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​AFP, ACC to split AU$2.6m intelligence upgrade from Australian government

The Australian government will use funds provided through the Proceeds of Crime Account to help the Australian Federal Police and the Australian Crime Commission respectively invest in a big data capability and real-time surveillance system.

The federal government has announced it will invest AU$2.6 million to help the Australian Federal Police (AFP) and the Australian Crime Commission (ACC) upgrade their intelligence capabilities.

The funds will be split between the two organisations: The AFP will receive AU$1.6 million for a new big data capability system, and the ACC will use AU$1 million for a new system that will enable real-time, secure transfer of information between surveillance teams in the field during investigation.

Minister for Justice and Minister Assisting the Prime Minister for Counter Terrorism Michael Keenan explained the big data capability will be used to help law enforcement agencies use the tools to overlay big data information with existing intelligence such as social media or news reporting, to decrypt any hidden criminal plans.

"The sheer volume of associated data from the IS [Islamic State] online onslaught has created a windfall of intelligence, and gives tremendous insight into terrorist organisations and also insight into operational activity from geolocation, to unintentionally leaked plans or photos," he said.

Meanwhile, the real-time capability to be used by the ACC, according to Keenan, will "enhance safety, situational awareness, and the timeliness and accuracy of decisions and actions in the field". At the same time, it's expected to boost collaboration between Australia's law enforcement agencies.

Keenan said the funding marks the government's commitment to helping Australia keep up with the changing national security landscape.

"The national security challenges Australia faces are evolving and so we must keep our legislation and capabilities under constant review to meet emerging challenges.

"We cannot eliminate entirely the risk of terrorism any more than we can eliminate the risk of any serious crime. But we can mitigate it -- and this is another weapon in our intelligence arsenal to keep Australians safe.

"We will continue to invest in our agencies to ensure they have the powers and the tools they need to thwart and frustrate many attacks before they occur."

The funding will be provided through the Proceeds of Crime Account, which is money taken from criminals and reinvested into agencies fighting crime in Australia.

At the end of last year, the Australian government announced it will invest AU$18.5 million to establish the National Facial Biometric Matching Capability to allow law-enforcement and government agencies to share facial images among themselves.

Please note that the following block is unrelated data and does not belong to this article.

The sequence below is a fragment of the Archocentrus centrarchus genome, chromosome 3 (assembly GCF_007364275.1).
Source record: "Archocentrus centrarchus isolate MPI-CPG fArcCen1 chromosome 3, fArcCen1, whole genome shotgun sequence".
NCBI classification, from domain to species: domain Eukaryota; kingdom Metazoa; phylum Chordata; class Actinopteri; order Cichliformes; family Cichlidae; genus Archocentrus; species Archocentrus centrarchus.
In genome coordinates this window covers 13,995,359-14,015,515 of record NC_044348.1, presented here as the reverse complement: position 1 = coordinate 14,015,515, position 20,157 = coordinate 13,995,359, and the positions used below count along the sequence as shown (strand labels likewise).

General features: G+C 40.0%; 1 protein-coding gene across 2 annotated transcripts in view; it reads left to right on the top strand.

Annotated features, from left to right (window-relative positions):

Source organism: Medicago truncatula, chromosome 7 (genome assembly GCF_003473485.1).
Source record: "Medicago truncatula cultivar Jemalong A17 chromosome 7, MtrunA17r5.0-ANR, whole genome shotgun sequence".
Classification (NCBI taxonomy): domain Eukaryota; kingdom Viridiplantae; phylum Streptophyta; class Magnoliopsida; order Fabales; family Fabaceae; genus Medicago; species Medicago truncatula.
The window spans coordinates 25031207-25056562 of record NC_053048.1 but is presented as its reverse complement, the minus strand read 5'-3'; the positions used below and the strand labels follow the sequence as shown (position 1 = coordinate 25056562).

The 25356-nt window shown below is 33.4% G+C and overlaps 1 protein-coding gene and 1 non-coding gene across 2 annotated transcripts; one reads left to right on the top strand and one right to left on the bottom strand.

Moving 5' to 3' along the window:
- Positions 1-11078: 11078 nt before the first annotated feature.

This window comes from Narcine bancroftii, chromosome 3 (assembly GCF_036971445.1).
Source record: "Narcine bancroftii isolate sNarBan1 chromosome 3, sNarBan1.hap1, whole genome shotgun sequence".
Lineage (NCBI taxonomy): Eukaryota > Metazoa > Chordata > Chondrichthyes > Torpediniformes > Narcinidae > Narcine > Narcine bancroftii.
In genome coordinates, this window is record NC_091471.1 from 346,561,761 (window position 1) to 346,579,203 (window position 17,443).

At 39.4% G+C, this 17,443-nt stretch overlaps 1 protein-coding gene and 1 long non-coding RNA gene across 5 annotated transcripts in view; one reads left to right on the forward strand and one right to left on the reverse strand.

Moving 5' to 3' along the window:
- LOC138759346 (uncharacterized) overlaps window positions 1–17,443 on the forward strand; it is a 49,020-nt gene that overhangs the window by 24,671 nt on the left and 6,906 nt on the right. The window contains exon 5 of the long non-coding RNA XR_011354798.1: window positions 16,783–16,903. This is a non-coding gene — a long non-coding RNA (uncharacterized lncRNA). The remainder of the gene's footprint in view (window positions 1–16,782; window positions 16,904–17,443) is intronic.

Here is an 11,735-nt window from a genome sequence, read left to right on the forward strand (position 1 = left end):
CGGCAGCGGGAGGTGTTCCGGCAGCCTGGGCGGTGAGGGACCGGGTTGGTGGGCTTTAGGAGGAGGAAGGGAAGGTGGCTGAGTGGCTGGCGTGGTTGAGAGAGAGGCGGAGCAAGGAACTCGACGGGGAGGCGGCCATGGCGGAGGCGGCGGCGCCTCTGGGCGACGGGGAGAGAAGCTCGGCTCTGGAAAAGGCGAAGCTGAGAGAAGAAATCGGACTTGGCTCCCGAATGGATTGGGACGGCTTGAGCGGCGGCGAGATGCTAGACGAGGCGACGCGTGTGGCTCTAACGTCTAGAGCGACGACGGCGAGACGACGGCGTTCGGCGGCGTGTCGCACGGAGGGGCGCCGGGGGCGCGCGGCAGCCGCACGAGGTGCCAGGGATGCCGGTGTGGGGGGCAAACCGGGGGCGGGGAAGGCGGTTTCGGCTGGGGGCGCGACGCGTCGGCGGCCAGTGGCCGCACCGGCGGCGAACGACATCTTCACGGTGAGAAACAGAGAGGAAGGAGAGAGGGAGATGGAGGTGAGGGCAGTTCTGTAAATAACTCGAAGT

Keenan, at the time of announcing the biometric system, said it would initially provide one-to-one matching functionality to help establish the identity of unknown persons against photographs contained in government records.

"This process will expedite putting a name to the face of terror suspects, murderers, and armed robbers, and will also help to detect fraud cases involving criminals that use multiple identities," he said.

In addition, the Victorian government has announced plans to deliver a new data platform, which it has touted will give police officers better access to information on family violence, public disorder, and terrorist threats.

The Intelligence Management Analytics solutions will be delivered by the state government as part of its AU$227 million commitment to invest in police technology it announced as part of the Victorian Budget 2016-17.

In light of this announcement, Victoria Police has issued a request for tender for the delivery of the new system.

According to the state government, the new system will enable police and support officers to spend more time on operational duties rather than administrative tasks, enable better use of intelligence to focus on crime prevention, and provide the most effective response to law and order issues using the higher quality information.

Victorian Minister for Police Lisa Neville said the announcement delivers on the promise the government made to provide more resources to the chief commissioner.

"Information is the lifeblood of modern policing, and this technology will build on our huge investments in frontline policing, including 406 new sworn officers," she said.

"Officers will soon have efficient access to critical information around family violence and counter terrorism incidents as soon as they need it."

The technology boost forms part of the state's AU$596 million Public Safety Package it announced during Budget when Premier Daniel Andrews allocated a total AU$36.8 million to upgrade the force.

The extra funding boost will also go towards hiring introducing body-worn cameras, mobile technology, antiballistic vests and night vision, and a AU$15 million 24/7 Monitoring and Assessment Centre to ensure police can respond to major incidents.

But Victoria Police is not the only one receiving a technology upgrade. Last September, the NSW Police Force started rolling out body-worn video cameras, a project that was valued at AU$4 million. The cameras are expected to improve evidence collection as it will give police the option to have visual and audio recordings of incidents that could be potentially be used to support an investigation.

Meanwhile, Western Australia Police received AU$11 million in funding to deploy a new dispatch and mobility application to help manage daily operations, such as allowing officers to access operational data on-the-go and on their choice of device including smartphones, tablets, and laptops.